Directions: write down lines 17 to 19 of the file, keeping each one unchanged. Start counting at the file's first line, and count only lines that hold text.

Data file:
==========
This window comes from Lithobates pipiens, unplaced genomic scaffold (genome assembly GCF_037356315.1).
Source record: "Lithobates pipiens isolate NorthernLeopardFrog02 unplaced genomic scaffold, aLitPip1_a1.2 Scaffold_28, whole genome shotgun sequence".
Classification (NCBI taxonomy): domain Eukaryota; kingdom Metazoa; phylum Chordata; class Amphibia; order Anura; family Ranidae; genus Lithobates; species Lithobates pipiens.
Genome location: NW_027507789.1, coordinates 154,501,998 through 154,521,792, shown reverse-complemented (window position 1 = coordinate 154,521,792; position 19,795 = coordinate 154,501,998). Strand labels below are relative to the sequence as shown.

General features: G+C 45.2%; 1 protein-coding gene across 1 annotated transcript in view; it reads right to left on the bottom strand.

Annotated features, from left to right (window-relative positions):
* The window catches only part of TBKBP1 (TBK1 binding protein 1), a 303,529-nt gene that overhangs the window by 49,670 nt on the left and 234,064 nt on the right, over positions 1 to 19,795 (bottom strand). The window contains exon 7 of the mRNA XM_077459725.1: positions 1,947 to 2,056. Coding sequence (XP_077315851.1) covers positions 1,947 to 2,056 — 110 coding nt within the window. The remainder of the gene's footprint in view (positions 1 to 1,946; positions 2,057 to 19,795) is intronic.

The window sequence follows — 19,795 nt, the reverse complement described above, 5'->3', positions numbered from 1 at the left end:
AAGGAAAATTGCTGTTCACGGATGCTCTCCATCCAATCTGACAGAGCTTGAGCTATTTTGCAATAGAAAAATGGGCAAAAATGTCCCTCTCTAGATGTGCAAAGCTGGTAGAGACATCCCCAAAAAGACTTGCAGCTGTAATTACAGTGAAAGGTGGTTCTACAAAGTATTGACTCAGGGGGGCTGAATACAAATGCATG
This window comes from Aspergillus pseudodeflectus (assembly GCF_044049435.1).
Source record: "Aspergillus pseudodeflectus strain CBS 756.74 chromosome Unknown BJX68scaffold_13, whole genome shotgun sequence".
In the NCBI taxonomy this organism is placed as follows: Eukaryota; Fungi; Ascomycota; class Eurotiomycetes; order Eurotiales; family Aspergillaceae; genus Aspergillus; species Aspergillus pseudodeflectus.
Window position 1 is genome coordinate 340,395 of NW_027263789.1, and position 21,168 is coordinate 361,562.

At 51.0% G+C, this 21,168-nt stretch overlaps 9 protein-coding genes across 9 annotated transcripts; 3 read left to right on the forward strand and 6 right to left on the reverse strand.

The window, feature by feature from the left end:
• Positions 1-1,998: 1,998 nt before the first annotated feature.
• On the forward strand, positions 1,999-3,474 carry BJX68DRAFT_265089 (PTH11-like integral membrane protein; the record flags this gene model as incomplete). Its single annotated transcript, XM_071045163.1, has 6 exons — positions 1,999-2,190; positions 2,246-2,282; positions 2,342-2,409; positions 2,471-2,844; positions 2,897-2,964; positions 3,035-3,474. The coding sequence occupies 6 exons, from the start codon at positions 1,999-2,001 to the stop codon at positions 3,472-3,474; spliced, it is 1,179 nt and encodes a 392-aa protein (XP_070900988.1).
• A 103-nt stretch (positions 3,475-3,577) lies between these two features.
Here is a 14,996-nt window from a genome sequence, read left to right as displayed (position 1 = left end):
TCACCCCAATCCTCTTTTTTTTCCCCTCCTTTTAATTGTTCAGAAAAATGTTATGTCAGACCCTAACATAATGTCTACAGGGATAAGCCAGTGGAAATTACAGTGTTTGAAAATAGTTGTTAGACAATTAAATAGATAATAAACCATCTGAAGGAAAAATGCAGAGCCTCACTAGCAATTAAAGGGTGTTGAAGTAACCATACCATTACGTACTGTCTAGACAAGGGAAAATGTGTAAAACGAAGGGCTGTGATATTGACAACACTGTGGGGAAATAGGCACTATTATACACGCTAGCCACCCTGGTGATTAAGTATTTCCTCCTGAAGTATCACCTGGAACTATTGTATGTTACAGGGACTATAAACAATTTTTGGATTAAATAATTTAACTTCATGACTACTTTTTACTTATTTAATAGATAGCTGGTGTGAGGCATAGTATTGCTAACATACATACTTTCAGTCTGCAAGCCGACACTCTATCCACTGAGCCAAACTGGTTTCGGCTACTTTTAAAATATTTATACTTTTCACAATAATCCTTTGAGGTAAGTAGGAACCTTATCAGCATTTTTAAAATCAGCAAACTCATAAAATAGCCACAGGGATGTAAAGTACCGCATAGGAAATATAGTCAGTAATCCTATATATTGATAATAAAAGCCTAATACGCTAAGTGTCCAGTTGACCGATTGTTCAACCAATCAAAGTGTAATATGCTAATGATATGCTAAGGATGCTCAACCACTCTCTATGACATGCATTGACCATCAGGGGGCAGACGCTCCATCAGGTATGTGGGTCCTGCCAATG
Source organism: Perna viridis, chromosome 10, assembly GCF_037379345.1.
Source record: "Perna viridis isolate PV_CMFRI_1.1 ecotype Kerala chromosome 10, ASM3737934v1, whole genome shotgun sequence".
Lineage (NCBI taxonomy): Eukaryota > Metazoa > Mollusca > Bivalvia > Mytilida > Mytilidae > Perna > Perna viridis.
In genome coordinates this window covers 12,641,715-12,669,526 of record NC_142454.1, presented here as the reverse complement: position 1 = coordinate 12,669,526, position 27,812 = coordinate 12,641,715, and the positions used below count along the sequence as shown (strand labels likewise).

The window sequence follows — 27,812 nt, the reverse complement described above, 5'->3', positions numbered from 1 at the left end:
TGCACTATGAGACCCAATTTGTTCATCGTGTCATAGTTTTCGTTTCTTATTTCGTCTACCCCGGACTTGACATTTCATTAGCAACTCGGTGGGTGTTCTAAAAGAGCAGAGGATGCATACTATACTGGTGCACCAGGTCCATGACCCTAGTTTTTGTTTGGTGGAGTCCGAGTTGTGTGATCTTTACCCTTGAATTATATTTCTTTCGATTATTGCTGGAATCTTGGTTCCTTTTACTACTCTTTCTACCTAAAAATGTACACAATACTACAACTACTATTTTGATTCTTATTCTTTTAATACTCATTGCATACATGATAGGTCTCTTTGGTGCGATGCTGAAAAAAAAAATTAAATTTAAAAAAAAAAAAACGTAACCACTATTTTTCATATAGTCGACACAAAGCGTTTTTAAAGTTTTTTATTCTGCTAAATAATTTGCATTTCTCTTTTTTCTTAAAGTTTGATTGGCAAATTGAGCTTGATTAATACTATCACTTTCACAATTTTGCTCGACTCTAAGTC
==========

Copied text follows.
• On the forward strand, positions 1,999-3,474 carry BJX68DRAFT_265089 (PTH11-like integral membrane protein; the record flags this gene model as incomplete). Its single annotated transcript, XM_071045163.1, has 6 exons — positions 1,999-2,190; positions 2,246-2,282; positions 2,342-2,409; positions 2,471-2,844; positions 2,897-2,964; positions 3,035-3,474. The coding sequence occupies 6 exons, from the start codon at positions 1,999-2,001 to the stop codon at positions 3,472-3,474; spliced, it is 1,179 nt and encodes a 392-aa protein (XP_070900988.1).
• A 103-nt stretch (positions 3,475-3,577) lies between these two features.
Here is a 14,996-nt window from a genome sequence, read left to right as displayed (position 1 = left end):